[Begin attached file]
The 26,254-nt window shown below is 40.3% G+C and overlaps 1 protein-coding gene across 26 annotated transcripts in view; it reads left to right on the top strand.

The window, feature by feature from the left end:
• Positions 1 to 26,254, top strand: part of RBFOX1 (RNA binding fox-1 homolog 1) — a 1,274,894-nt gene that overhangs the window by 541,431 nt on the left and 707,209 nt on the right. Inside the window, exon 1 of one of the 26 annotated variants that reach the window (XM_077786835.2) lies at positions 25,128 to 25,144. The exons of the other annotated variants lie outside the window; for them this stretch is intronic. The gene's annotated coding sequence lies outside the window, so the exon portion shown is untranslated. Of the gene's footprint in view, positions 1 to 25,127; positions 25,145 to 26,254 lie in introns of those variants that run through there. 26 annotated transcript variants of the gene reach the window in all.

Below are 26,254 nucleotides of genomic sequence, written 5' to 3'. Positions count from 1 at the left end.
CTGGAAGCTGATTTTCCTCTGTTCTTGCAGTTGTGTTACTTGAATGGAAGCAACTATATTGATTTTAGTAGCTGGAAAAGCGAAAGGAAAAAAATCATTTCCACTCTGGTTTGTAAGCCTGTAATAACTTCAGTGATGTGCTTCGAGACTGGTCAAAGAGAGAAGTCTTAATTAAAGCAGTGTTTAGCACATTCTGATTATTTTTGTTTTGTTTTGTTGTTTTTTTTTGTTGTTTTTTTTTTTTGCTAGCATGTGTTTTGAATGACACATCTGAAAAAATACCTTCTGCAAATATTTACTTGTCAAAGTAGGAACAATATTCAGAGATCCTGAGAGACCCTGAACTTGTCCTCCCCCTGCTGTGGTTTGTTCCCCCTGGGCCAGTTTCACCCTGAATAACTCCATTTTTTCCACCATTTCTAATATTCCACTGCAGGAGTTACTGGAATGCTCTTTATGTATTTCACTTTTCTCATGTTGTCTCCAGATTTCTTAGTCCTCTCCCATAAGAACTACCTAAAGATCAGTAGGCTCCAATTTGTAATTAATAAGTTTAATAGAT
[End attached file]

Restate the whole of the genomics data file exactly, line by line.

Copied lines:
The 26,254-nt window shown below is 40.3% G+C and overlaps 1 protein-coding gene across 26 annotated transcripts in view; it reads left to right on the top strand.

The window, feature by feature from the left end:
• Positions 1 to 26,254, top strand: part of RBFOX1 (RNA binding fox-1 homolog 1) — a 1,274,894-nt gene that overhangs the window by 541,431 nt on the left and 707,209 nt on the right. Inside the window, exon 1 of one of the 26 annotated variants that reach the window (XM_077786835.2) lies at positions 25,128 to 25,144. The exons of the other annotated variants lie outside the window; for them this stretch is intronic. The gene's annotated coding sequence lies outside the window, so the exon portion shown is untranslated. Of the gene's footprint in view, positions 1 to 25,127; positions 25,145 to 26,254 lie in introns of those variants that run through there. 26 annotated transcript variants of the gene reach the window in all.

Below are 26,254 nucleotides of genomic sequence, written 5' to 3'. Positions count from 1 at the left end.
CTGGAAGCTGATTTTCCTCTGTTCTTGCAGTTGTGTTACTTGAATGGAAGCAACTATATTGATTTTAGTAGCTGGAAAAGCGAAAGGAAAAAAATCATTTCCACTCTGGTTTGTAAGCCTGTAATAACTTCAGTGATGTGCTTCGAGACTGGTCAAAGAGAGAAGTCTTAATTAAAGCAGTGTTTAGCACATTCTGATTATTTTTGTTTTGTTTTGTTGTTTTTTTTTGTTGTTTTTTTTTTTTGCTAGCATGTGTTTTGAATGACACATCTGAAAAAATACCTTCTGCAAATATTTACTTGTCAAAGTAGGAACAATATTCAGAGATCCTGAGAGACCCTGAACTTGTCCTCCCCCTGCTGTGGTTTGTTCCCCCTGGGCCAGTTTCACCCTGAATAACTCCATTTTTTCCACCATTTCTAATATTCCACTGCAGGAGTTACTGGAATGCTCTTTATGTATTTCACTTTTCTCATGTTGTCTCCAGATTTCTTAGTCCTCTCCCATAAGAACTACCTAAAGATCAGTAGGCTCCAATTTGTAATTAATAAGTTTAATAGAT